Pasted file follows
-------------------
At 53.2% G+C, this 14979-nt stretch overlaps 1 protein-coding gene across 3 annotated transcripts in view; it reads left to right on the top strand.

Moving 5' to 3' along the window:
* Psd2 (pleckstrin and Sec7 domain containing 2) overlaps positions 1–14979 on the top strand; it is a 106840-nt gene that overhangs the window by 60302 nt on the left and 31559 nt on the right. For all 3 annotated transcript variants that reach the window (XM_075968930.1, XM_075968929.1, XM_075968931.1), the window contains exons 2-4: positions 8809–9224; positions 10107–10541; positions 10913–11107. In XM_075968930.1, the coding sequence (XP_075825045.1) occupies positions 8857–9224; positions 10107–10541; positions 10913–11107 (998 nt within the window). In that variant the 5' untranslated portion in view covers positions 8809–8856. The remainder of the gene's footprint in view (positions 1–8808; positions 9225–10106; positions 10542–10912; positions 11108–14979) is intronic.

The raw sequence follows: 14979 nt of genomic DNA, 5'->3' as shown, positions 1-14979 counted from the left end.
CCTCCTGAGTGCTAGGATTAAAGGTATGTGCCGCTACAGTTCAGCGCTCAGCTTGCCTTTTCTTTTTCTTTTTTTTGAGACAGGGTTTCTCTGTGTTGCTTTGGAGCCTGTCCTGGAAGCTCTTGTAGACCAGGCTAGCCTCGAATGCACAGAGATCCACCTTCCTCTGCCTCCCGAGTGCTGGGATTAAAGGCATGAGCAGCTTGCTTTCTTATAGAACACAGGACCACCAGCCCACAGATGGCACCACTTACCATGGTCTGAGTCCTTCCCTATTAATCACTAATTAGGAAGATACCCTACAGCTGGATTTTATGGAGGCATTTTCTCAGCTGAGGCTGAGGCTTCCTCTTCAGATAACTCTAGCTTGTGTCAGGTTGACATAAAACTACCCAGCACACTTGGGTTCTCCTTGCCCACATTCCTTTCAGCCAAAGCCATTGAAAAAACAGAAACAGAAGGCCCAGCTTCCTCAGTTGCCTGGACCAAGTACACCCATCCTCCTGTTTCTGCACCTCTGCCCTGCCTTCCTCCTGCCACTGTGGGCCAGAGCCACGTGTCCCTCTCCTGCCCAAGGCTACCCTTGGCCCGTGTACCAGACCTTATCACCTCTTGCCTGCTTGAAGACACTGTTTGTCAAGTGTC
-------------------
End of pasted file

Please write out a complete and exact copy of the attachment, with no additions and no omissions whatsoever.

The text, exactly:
At 53.2% G+C, this 14979-nt stretch overlaps 1 protein-coding gene across 3 annotated transcripts in view; it reads left to right on the top strand.

Moving 5' to 3' along the window:
* Psd2 (pleckstrin and Sec7 domain containing 2) overlaps positions 1–14979 on the top strand; it is a 106840-nt gene that overhangs the window by 60302 nt on the left and 31559 nt on the right. For all 3 annotated transcript variants that reach the window (XM_075968930.1, XM_075968929.1, XM_075968931.1), the window contains exons 2-4: positions 8809–9224; positions 10107–10541; positions 10913–11107. In XM_075968930.1, the coding sequence (XP_075825045.1) occupies positions 8857–9224; positions 10107–10541; positions 10913–11107 (998 nt within the window). In that variant the 5' untranslated portion in view covers positions 8809–8856. The remainder of the gene's footprint in view (positions 1–8808; positions 9225–10106; positions 10542–10912; positions 11108–14979) is intronic.

The raw sequence follows: 14979 nt of genomic DNA, 5'->3' as shown, positions 1-14979 counted from the left end.
CCTCCTGAGTGCTAGGATTAAAGGTATGTGCCGCTACAGTTCAGCGCTCAGCTTGCCTTTTCTTTTTCTTTTTTTTGAGACAGGGTTTCTCTGTGTTGCTTTGGAGCCTGTCCTGGAAGCTCTTGTAGACCAGGCTAGCCTCGAATGCACAGAGATCCACCTTCCTCTGCCTCCCGAGTGCTGGGATTAAAGGCATGAGCAGCTTGCTTTCTTATAGAACACAGGACCACCAGCCCACAGATGGCACCACTTACCATGGTCTGAGTCCTTCCCTATTAATCACTAATTAGGAAGATACCCTACAGCTGGATTTTATGGAGGCATTTTCTCAGCTGAGGCTGAGGCTTCCTCTTCAGATAACTCTAGCTTGTGTCAGGTTGACATAAAACTACCCAGCACACTTGGGTTCTCCTTGCCCACATTCCTTTCAGCCAAAGCCATTGAAAAAACAGAAACAGAAGGCCCAGCTTCCTCAGTTGCCTGGACCAAGTACACCCATCCTCCTGTTTCTGCACCTCTGCCCTGCCTTCCTCCTGCCACTGTGGGCCAGAGCCACGTGTCCCTCTCCTGCCCAAGGCTACCCTTGGCCCGTGTACCAGACCTTATCACCTCTTGCCTGCTTGAAGACACTGTTTGTCAAGTGTC